Happy Boxing Day to everyone out there. I'm typing this on a pitch-black Saturday morning with a freshly-fallen crest of snow outside the door. The "what on Earth am I going to write about today?" ghost was haunting me, but I landed on one thought I'd like to share.
The year 2010 – – notably, almost every day since the Jackson Hole speech in late August – – is one I would not ever want to repeat. Through all the pain, however, I've learned some things. I've learned to be a lot more "blended" on the bull/bear side (which is definitely helping me this month); I've learned that the target interest rate is far from being the only tool the Fed has at its disposal (and, boy, is that an understatement); and I've learned to regard prognostications about cycles with little more than a grain of salt.
This was on my mind, since I read that Peter Eliades went on MarketWatch last week to share his target of 1500 on the S&P in the first half of the new year. My experiences in 2010 have taught me to regard projections based on cycles as pretty much meaningless, even though they still get plenty of media coverage (I suppose because the public has a really, really short memory).
I was reminded of this today when I read the Terrible Ten article on MarketWatch by Peter Brimelow, who noted the ten worst newsletters of the year based on performance:
Martin Weiss’ Safe Money Report, Martin D. Weiss: -6.0%
Peter Eliades’ Stockmarket Cycles, Peter G. Eliades: -8.1%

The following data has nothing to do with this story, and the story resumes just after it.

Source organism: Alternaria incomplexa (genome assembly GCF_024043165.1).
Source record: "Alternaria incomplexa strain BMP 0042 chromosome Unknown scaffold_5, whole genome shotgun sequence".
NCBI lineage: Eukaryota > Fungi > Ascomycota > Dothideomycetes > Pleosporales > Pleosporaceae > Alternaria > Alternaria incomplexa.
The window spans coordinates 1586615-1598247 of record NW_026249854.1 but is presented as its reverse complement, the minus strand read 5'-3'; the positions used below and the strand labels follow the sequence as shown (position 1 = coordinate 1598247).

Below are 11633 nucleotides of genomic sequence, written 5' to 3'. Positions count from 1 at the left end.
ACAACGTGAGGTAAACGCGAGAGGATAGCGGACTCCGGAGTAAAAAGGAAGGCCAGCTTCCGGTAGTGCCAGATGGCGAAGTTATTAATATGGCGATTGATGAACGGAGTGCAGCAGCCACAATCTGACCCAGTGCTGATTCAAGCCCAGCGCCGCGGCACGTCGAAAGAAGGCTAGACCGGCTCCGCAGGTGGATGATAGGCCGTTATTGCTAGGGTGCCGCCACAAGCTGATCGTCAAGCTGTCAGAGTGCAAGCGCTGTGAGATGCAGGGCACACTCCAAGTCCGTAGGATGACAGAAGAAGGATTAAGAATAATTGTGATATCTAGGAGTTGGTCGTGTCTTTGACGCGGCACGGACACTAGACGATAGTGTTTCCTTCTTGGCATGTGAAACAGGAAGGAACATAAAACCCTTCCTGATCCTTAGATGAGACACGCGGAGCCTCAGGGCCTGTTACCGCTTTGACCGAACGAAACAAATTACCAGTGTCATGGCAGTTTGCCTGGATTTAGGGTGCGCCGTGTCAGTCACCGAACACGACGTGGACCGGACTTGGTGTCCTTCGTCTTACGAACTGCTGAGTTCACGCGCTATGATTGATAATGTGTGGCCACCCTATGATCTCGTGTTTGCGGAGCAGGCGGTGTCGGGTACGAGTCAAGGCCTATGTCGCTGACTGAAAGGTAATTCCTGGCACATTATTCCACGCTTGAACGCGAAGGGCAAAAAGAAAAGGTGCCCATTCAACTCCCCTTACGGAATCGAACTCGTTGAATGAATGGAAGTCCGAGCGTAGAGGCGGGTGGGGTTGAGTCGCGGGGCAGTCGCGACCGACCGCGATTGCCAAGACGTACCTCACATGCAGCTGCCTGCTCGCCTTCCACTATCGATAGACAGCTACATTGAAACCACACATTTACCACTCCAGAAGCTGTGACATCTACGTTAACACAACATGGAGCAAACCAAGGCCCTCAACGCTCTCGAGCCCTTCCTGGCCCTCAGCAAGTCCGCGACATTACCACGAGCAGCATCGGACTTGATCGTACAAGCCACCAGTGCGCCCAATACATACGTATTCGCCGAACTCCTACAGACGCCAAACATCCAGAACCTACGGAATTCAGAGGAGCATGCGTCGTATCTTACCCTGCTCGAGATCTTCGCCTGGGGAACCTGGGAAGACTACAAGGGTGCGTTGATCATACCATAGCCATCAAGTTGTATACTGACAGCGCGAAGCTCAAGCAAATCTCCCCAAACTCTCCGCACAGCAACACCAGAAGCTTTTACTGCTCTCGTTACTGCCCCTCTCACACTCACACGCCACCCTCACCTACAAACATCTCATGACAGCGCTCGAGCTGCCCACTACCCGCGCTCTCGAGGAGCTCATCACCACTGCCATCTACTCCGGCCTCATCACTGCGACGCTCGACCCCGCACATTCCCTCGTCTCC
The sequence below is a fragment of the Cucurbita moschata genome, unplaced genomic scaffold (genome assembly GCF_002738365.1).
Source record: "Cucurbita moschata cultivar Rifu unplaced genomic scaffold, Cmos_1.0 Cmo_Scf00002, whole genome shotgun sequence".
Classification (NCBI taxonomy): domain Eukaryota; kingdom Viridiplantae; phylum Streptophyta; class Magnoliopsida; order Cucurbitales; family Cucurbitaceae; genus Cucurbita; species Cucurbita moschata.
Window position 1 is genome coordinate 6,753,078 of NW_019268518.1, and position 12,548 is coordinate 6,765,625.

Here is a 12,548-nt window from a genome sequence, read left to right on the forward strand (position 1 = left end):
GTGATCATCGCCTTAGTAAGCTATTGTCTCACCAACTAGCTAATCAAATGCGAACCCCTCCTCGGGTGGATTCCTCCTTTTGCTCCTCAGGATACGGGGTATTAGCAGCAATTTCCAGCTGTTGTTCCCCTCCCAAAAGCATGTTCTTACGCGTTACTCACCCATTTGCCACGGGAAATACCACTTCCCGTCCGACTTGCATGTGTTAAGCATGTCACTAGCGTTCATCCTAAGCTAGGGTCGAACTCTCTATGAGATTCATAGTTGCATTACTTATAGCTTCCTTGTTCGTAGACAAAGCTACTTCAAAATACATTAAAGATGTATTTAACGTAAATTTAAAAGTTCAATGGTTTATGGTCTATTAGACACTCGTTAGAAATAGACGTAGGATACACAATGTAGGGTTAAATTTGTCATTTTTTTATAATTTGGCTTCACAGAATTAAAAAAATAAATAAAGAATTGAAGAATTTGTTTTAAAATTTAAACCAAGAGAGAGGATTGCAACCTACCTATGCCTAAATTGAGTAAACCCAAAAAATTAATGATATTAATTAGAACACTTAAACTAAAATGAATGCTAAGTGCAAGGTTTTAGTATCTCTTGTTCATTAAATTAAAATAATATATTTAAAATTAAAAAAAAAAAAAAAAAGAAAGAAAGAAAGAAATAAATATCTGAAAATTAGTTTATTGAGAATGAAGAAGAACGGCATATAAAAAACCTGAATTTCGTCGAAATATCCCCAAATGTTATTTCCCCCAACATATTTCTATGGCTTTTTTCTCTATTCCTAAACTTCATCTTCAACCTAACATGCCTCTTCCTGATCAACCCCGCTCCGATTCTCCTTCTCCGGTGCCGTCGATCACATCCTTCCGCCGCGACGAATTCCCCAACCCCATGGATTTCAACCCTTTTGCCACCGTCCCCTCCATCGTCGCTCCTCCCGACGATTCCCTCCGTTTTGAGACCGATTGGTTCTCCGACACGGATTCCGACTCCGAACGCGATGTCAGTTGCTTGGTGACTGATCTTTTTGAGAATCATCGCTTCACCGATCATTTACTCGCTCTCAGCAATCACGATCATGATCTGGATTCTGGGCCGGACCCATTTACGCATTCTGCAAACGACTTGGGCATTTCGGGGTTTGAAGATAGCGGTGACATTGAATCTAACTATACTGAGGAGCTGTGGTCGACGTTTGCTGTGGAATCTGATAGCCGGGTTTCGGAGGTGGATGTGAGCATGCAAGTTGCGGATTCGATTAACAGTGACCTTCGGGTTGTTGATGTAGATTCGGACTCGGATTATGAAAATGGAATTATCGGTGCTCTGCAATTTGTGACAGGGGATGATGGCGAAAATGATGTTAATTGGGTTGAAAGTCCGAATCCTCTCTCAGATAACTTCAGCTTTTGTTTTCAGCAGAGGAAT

TimingCube, F. Minssieux: -9.0%
Bernie Schaeffer’s Option Advisor, Bernie Schaeffer: -11.0%
Crawford Perspectives, Arch Crawford: -12.4%
Brown’s Investment Signals Mid-Term Model, Stephen Brown: -12.7%
Sy Harding’s Street Smart Report, Sy Harding: -13.8%
China Stock Digest, James Trippon: -15.9%
Cabot China & Emerging Markets Report, Paul Goodwin: -17.1%
Doug Fabian’s ETF Trader, Doug Fabian: -21.5%
One may wonder where a newsletter from – oh, say – Gainesville might be on this list. I suppose it's impossible to "track" performance when a newsletter pretty much says any of x-quantity possibilities may or may not happen immediately, in the near future, or never.
The fact is that the market tends to move in broad trends, and reliably predicting those trends is impossible on a consistent basis. Those who tilt bullish look brilliant during years like 2010, and those who tilt bearish look brilliant during years like 2008 (the converse holds true as well, of course).
I'm a stock-by-stock kind of guy. I look at a huge number of charts every day, and I try to make the best decisions I can on an individual basis. When the market sweeps broadly higher, it doesn't matter how good my short picks are – – they're going to get clobbered. But by keeping my eyes open for both bullish and bearish opportunities, I try to open myself up to upside potential irrespective of the market's direction. The hope, of course, is that the positions on the wrong side of the market will lose less than the gains enjoyed by those on the right side of the market.
If nothing else, I would close by saying take the sweeping predictions – – which are manifold every time the old years gives way to the new – – with very little regard. The predictions of the experts are, at best, no better than yours.